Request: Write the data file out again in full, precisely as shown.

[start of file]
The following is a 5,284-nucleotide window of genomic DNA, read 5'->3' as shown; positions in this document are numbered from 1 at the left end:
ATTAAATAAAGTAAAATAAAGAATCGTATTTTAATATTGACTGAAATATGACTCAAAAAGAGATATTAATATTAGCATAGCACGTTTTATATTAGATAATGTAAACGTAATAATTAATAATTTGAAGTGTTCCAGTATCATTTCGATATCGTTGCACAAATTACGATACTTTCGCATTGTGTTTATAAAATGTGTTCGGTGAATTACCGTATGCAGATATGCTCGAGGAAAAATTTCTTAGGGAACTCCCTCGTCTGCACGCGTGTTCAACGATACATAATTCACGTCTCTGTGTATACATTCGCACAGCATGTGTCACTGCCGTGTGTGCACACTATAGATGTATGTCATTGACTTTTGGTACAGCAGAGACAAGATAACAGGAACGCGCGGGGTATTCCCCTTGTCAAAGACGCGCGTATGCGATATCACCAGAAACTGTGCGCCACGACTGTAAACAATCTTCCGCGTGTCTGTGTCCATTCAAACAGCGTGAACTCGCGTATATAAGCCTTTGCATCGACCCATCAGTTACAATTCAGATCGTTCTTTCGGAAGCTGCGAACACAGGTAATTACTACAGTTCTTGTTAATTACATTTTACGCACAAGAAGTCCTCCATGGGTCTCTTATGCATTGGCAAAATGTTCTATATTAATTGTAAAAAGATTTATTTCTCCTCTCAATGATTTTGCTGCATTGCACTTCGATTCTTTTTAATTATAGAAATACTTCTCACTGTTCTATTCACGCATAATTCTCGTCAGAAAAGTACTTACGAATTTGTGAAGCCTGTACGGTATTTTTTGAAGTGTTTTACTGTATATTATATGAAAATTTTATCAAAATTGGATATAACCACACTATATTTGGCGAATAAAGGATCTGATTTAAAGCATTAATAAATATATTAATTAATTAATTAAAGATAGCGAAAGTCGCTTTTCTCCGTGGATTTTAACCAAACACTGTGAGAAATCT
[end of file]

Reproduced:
The following is a 5,284-nucleotide window of genomic DNA, read 5'->3' as shown; positions in this document are numbered from 1 at the left end:
ATTAAATAAAGTAAAATAAAGAATCGTATTTTAATATTGACTGAAATATGACTCAAAAAGAGATATTAATATTAGCATAGCACGTTTTATATTAGATAATGTAAACGTAATAATTAATAATTTGAAGTGTTCCAGTATCATTTCGATATCGTTGCACAAATTACGATACTTTCGCATTGTGTTTATAAAATGTGTTCGGTGAATTACCGTATGCAGATATGCTCGAGGAAAAATTTCTTAGGGAACTCCCTCGTCTGCACGCGTGTTCAACGATACATAATTCACGTCTCTGTGTATACATTCGCACAGCATGTGTCACTGCCGTGTGTGCACACTATAGATGTATGTCATTGACTTTTGGTACAGCAGAGACAAGATAACAGGAACGCGCGGGGTATTCCCCTTGTCAAAGACGCGCGTATGCGATATCACCAGAAACTGTGCGCCACGACTGTAAACAATCTTCCGCGTGTCTGTGTCCATTCAAACAGCGTGAACTCGCGTATATAAGCCTTTGCATCGACCCATCAGTTACAATTCAGATCGTTCTTTCGGAAGCTGCGAACACAGGTAATTACTACAGTTCTTGTTAATTACATTTTACGCACAAGAAGTCCTCCATGGGTCTCTTATGCATTGGCAAAATGTTCTATATTAATTGTAAAAAGATTTATTTCTCCTCTCAATGATTTTGCTGCATTGCACTTCGATTCTTTTTAATTATAGAAATACTTCTCACTGTTCTATTCACGCATAATTCTCGTCAGAAAAGTACTTACGAATTTGTGAAGCCTGTACGGTATTTTTTGAAGTGTTTTACTGTATATTATATGAAAATTTTATCAAAATTGGATATAACCACACTATATTTGGCGAATAAAGGATCTGATTTAAAGCATTAATAAATATATTAATTAATTAATTAAAGATAGCGAAAGTCGCTTTTCTCCGTGGATTTTAACCAAACACTGTGAGAAATCT